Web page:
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What’s public art like in Fort Collins vs. Boulder?

Artist+Tyler+Boeyinks+mural+Winnies+Paradise+colors+a+wall+near+Downtown+Ace+Hardware+in+Old+Town+Fort+Collins+Sept.+11.+Boeyink+completed+another%0Amural+in+fall+2022+for+the+annual+Fort+Collins+Mural+Project.
Collegian | Samantha Nordstrom | Collegian
Artist Tyler Boeyink’s mural “Winnie’s Paradise” colors a wall near Downtown Ace Hardware in Old Town Fort Collins Sept. 11. Boeyink completed another mural in fall 2022 for the annual Fort Collins Mural Project.

When visiting a town, there are many factors that contribute to how enjoyable the experience will be. Oftentimes, the focus is on the restaurants, bars or shops. Public art can be an overlooked factor in determining the appeal of a town.

Both Fort Collins and Boulder, Colorado, offer a variety of mediums and experiences to please the public eye.

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A prime example of Fort Collins’ passion for public art is their Downtown Fort Collins First Friday Art Walk. This is a collaborative effort between different stores, galleries, museums and artists to host a self-guided tour through the city.

This art walk is incredibly beneficial to local artists as well as the participating local businesses. It encourages the Fort Collins community to enter new stores and find joy in the visual arts.

Another way Fort Collins makes their artwork so accessible is through the Art in Public Spaces program. Matthew Fredricey, a Fort Collins painter, shared why the program and its location are beneficial.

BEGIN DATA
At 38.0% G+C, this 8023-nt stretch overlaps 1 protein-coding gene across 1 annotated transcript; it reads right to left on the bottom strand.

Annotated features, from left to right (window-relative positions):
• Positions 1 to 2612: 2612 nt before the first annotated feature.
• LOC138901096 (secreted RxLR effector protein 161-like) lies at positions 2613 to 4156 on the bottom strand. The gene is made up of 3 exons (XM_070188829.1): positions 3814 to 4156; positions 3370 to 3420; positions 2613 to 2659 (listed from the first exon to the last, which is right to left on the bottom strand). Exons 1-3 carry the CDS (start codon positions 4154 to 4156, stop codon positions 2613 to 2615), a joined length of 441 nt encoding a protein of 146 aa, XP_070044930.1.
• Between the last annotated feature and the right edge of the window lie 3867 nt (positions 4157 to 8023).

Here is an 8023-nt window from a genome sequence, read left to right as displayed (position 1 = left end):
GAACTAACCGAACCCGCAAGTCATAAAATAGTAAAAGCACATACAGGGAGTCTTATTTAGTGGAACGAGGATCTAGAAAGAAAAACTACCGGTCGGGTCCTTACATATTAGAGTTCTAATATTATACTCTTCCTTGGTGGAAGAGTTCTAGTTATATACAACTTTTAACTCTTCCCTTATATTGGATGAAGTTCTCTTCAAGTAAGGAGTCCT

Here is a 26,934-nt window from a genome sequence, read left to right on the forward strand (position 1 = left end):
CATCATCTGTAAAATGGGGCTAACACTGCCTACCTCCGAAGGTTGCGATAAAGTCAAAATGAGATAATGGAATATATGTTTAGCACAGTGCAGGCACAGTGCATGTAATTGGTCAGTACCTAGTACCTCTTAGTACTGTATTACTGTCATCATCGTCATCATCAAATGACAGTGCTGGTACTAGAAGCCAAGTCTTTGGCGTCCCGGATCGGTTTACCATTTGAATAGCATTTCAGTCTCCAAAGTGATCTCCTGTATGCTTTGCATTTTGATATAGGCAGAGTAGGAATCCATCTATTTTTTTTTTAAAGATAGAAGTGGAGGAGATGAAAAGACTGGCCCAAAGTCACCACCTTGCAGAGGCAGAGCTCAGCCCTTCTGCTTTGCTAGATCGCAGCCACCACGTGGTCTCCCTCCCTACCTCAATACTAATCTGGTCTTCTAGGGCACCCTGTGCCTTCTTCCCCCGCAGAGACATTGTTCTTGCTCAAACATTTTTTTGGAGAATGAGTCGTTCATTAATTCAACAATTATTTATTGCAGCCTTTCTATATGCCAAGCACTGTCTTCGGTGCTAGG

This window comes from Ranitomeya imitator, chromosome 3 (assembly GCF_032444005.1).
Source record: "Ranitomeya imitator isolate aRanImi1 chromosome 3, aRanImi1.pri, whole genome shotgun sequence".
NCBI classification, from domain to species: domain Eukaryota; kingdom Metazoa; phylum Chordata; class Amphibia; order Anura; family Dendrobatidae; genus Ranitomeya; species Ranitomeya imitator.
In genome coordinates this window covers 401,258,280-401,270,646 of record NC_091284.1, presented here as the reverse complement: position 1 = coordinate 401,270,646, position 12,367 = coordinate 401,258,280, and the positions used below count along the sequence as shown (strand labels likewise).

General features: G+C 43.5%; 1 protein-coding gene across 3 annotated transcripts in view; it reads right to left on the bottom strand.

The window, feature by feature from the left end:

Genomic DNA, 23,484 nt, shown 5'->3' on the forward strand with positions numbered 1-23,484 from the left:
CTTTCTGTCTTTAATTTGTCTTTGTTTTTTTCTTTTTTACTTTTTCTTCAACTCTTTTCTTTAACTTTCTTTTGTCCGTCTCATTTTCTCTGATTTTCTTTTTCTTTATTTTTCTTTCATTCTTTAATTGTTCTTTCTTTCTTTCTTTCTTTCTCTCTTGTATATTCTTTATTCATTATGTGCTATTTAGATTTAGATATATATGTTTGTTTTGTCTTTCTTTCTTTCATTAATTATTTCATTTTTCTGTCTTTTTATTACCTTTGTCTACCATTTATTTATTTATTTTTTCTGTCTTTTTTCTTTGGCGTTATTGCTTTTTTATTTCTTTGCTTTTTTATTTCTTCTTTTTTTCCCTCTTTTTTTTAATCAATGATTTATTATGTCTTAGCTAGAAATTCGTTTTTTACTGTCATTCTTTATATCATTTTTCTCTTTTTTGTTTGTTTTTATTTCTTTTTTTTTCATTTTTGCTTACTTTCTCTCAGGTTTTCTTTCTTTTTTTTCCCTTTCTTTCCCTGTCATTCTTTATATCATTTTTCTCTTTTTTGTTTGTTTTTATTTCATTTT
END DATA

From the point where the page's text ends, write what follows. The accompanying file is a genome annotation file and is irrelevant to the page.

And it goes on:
“Fort Collins is a good art-focus town,” Fredricey said. “I would much rather do any event in Fort Collins rather than Denver or a big city. Just because I am not really a big city person, I can meet a lot of students, a lot of families, people of all ages. I think Fort Collins is definitely a good place to share my art with a wide variety of people.”

Fort Collins successfully pushes local artists to display their artwork, which helps connect the community to their artists, often inspiring networking and collaboration.

Boulder’s Pearl Street has taken a different approach to public art, leaning more into murals and integrating art into the infrastructure.

Austin Zucchini-Fowler, a Boulder muralist, shared his experience transforming an alleyway in Boulder.

“I guess that alley was pretty run-down,” Zucchini-Fowler said. “It didn’t have very good lighting, (and) the ground was kind of a mess, so before I got there, they re-cemented the ground, (and) they put in some lighting.”

He explained that the alley was previously known as “Crack Alley,” and he received lots of positive feedback after completing the renovation.

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“People really want to walk through and feel safe walking through,” Zucchini-Fowler said. “It turned into a really cool experience.”

Zucchini-Fowler added that it does not only foster safety but can also spark joy and happiness and bring color into someone’s life.

“It can really renovate spaces, so especially if there are areas or walls that are run-down, I think public work can come in and renovate the area and bring in a new positive vibe to the space,” Zucchini-Fowler said.

The main difference between the two art communities is the mediums in which they choose to present their work. Both cities have distinct styles that do a great job of making the community a more aesthetic and, in some cases, safer space.

Fort Collins has more of an interactive scene with events available for citizens to participate in, while Boulder tends to showcase bigger pieces for the enjoyment of passersby.

Reach Jack Fillweber at entertainment@collegian.com or on Twitter @CSUCollegian.

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